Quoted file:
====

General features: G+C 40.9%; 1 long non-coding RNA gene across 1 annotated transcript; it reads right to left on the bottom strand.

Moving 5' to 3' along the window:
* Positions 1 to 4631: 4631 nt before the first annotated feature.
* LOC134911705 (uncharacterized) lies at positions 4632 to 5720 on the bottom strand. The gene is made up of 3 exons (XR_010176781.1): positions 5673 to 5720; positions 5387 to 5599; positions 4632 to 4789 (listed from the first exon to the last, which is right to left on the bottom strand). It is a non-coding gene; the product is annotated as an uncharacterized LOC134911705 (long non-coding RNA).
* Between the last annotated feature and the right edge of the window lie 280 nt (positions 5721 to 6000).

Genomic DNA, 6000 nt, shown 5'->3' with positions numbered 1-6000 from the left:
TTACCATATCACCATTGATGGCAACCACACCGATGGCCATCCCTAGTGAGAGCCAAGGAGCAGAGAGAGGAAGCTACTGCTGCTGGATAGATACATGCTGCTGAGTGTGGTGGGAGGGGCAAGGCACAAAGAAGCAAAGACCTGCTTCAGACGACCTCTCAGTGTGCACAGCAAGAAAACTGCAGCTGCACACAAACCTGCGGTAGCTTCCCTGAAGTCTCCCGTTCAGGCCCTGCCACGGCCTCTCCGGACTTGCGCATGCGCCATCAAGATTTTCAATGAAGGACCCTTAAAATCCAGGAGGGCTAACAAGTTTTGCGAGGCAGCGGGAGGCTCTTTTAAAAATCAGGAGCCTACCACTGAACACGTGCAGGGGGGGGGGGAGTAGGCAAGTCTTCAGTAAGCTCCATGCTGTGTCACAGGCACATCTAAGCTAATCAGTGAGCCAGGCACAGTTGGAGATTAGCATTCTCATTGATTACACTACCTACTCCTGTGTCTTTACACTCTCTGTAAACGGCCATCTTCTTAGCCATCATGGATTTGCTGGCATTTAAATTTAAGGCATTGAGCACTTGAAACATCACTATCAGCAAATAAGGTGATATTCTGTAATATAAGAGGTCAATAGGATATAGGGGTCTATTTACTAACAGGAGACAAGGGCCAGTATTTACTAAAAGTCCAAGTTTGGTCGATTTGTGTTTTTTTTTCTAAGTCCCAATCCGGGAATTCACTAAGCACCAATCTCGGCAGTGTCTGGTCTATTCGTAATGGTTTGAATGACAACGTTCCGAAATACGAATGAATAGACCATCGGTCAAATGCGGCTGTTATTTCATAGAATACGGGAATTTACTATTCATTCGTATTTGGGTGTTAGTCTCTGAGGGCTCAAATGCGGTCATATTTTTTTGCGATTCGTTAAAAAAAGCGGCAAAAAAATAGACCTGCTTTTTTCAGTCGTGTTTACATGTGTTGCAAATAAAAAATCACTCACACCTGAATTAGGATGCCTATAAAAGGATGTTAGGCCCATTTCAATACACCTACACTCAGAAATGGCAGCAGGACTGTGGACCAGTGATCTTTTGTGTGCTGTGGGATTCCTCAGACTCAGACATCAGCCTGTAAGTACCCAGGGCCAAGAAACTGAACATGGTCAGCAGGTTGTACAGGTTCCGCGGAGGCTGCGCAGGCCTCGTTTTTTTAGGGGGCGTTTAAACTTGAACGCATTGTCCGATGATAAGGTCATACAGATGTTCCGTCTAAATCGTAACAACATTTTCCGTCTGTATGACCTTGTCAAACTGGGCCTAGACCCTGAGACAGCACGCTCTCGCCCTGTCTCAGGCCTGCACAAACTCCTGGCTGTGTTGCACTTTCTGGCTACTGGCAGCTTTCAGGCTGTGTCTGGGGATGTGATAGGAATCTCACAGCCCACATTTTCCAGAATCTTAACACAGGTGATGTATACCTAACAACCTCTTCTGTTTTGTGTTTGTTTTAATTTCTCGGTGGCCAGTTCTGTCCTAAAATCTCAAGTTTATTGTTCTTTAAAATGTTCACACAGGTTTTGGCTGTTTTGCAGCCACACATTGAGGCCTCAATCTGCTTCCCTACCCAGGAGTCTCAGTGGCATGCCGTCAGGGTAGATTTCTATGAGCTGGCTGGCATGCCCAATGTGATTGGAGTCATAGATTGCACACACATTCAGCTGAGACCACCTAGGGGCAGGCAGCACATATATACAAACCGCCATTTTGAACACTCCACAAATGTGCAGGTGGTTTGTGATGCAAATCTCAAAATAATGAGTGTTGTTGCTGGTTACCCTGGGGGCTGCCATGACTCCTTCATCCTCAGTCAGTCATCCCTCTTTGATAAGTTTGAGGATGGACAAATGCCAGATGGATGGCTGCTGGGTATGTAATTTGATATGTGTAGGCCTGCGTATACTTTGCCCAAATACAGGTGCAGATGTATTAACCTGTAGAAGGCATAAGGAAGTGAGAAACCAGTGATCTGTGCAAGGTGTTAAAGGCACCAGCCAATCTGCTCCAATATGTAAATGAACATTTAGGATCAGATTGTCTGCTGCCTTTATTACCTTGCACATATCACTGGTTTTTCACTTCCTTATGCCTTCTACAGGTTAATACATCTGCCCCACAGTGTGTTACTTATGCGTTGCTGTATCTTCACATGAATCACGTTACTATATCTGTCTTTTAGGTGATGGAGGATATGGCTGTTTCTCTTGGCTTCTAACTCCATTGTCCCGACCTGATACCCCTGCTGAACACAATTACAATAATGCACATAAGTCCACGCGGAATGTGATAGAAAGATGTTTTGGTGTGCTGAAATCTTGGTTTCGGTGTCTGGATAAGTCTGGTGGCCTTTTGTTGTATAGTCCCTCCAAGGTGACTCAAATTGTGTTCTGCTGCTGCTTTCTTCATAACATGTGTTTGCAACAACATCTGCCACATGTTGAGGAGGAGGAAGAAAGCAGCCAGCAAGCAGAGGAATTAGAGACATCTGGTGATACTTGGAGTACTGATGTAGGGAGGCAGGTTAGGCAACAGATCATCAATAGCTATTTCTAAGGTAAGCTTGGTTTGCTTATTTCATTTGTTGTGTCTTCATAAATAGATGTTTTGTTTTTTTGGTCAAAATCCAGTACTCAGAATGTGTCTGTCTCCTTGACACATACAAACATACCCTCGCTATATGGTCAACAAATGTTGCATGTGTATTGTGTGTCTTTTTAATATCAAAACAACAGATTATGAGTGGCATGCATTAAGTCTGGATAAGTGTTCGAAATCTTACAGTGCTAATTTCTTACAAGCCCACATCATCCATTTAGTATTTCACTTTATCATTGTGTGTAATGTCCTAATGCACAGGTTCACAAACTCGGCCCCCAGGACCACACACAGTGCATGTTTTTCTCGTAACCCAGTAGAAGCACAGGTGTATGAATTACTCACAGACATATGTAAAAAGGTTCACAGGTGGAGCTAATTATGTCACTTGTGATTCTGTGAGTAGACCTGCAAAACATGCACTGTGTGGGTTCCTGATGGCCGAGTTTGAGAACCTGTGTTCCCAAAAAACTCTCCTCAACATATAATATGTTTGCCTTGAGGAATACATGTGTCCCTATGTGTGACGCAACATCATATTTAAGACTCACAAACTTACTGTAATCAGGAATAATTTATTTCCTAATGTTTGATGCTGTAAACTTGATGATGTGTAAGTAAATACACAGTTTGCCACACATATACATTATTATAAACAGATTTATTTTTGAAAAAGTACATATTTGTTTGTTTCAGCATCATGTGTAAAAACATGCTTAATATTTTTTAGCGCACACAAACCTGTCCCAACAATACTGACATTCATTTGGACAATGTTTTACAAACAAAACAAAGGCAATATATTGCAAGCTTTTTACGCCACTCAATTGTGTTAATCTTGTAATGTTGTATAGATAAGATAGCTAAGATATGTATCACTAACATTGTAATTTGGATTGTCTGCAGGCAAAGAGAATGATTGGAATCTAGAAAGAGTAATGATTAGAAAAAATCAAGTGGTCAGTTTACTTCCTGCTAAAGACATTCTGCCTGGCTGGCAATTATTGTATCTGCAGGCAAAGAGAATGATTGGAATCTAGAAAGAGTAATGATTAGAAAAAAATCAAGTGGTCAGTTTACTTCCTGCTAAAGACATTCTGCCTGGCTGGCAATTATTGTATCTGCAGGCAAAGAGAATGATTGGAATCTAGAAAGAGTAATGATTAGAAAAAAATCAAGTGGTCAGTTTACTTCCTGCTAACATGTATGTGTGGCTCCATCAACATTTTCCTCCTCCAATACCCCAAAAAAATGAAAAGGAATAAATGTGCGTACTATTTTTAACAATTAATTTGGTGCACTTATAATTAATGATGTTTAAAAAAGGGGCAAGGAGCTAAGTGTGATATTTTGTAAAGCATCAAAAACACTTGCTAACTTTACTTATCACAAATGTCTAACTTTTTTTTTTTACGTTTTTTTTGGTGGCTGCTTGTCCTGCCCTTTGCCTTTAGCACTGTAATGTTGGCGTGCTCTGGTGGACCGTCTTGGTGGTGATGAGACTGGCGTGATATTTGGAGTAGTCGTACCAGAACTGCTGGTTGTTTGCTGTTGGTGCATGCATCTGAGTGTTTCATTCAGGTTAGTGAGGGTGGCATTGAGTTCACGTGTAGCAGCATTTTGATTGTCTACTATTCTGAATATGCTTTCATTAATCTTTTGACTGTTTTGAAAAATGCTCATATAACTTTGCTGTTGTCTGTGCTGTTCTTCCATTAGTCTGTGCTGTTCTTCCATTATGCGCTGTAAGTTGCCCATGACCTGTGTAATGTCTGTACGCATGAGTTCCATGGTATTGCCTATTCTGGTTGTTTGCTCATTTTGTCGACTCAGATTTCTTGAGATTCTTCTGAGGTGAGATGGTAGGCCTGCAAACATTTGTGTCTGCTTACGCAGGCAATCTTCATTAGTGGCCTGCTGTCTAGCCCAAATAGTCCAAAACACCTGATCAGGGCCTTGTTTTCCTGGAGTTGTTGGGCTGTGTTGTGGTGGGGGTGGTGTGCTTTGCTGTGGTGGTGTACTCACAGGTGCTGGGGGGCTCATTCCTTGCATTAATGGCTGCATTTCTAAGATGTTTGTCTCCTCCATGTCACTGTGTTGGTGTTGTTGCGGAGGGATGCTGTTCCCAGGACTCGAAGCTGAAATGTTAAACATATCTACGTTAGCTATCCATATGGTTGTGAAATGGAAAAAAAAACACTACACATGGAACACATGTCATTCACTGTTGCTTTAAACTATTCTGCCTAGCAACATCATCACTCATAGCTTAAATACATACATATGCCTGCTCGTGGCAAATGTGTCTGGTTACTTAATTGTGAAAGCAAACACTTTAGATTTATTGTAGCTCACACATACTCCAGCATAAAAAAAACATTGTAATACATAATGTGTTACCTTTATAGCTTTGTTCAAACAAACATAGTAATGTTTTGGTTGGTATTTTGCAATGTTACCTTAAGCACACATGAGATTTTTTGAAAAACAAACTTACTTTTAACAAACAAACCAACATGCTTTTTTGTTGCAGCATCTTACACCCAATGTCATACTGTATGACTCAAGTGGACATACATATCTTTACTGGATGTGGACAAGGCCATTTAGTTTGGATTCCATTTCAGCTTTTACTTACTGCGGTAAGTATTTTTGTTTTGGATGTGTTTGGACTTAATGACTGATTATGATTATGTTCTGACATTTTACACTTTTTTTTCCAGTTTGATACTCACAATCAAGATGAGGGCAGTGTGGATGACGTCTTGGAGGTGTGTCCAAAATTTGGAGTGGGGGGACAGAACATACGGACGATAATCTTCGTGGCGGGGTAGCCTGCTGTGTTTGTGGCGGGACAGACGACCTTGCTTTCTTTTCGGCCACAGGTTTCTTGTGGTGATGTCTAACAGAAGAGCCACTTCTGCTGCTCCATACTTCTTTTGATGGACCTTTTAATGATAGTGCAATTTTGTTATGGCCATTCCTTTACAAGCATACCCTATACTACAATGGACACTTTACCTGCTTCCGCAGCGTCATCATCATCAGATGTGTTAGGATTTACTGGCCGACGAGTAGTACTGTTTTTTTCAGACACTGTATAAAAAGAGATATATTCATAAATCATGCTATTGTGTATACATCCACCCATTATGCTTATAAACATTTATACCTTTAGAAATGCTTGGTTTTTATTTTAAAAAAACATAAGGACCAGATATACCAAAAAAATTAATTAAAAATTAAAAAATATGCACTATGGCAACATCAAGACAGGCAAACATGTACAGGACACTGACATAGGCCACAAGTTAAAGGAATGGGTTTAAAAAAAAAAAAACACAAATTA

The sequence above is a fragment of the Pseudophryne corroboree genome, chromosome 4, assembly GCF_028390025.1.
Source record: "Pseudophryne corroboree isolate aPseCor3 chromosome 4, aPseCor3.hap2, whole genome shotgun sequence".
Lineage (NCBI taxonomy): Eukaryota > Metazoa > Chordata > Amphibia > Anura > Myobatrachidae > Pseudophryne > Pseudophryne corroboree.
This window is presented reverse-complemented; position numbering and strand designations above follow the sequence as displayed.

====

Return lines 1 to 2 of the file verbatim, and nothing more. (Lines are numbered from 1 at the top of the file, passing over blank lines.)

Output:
General features: G+C 40.9%; 1 long non-coding RNA gene across 1 annotated transcript; it reads right to left on the bottom strand.

Moving 5' to 3' along the window: